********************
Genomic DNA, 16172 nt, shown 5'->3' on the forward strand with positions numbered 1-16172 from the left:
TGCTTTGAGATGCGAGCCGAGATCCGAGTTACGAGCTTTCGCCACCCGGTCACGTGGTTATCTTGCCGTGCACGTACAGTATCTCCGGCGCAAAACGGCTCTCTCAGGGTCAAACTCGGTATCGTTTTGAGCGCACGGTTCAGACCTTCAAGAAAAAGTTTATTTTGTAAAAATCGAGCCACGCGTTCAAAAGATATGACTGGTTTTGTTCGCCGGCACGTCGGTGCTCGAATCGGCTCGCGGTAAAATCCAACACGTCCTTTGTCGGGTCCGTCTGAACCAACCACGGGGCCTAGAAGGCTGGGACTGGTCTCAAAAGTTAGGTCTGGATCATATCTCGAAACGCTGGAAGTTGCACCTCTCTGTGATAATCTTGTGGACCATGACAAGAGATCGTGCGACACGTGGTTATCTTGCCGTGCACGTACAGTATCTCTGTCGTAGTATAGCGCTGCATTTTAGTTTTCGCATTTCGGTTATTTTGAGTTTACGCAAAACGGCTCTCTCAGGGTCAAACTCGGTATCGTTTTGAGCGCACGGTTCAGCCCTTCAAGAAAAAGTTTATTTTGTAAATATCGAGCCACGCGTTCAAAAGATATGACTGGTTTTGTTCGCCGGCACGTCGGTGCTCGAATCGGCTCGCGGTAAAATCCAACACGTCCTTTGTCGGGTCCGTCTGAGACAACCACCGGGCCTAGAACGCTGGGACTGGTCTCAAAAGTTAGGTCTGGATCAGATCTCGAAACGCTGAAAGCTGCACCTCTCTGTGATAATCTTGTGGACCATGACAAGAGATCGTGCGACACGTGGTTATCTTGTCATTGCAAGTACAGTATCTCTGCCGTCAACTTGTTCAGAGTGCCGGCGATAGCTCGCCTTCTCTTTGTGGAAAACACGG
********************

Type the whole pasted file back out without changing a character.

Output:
Genomic DNA, 16172 nt, shown 5'->3' on the forward strand with positions numbered 1-16172 from the left:
TGCTTTGAGATGCGAGCCGAGATCCGAGTTACGAGCTTTCGCCACCCGGTCACGTGGTTATCTTGCCGTGCACGTACAGTATCTCCGGCGCAAAACGGCTCTCTCAGGGTCAAACTCGGTATCGTTTTGAGCGCACGGTTCAGACCTTCAAGAAAAAGTTTATTTTGTAAAAATCGAGCCACGCGTTCAAAAGATATGACTGGTTTTGTTCGCCGGCACGTCGGTGCTCGAATCGGCTCGCGGTAAAATCCAACACGTCCTTTGTCGGGTCCGTCTGAACCAACCACGGGGCCTAGAAGGCTGGGACTGGTCTCAAAAGTTAGGTCTGGATCATATCTCGAAACGCTGGAAGTTGCACCTCTCTGTGATAATCTTGTGGACCATGACAAGAGATCGTGCGACACGTGGTTATCTTGCCGTGCACGTACAGTATCTCTGTCGTAGTATAGCGCTGCATTTTAGTTTTCGCATTTCGGTTATTTTGAGTTTACGCAAAACGGCTCTCTCAGGGTCAAACTCGGTATCGTTTTGAGCGCACGGTTCAGCCCTTCAAGAAAAAGTTTATTTTGTAAATATCGAGCCACGCGTTCAAAAGATATGACTGGTTTTGTTCGCCGGCACGTCGGTGCTCGAATCGGCTCGCGGTAAAATCCAACACGTCCTTTGTCGGGTCCGTCTGAGACAACCACCGGGCCTAGAACGCTGGGACTGGTCTCAAAAGTTAGGTCTGGATCAGATCTCGAAACGCTGAAAGCTGCACCTCTCTGTGATAATCTTGTGGACCATGACAAGAGATCGTGCGACACGTGGTTATCTTGTCATTGCAAGTACAGTATCTCTGCCGTCAACTTGTTCAGAGTGCCGGCGATAGCTCGCCTTCTCTTTGTGGAAAACACGG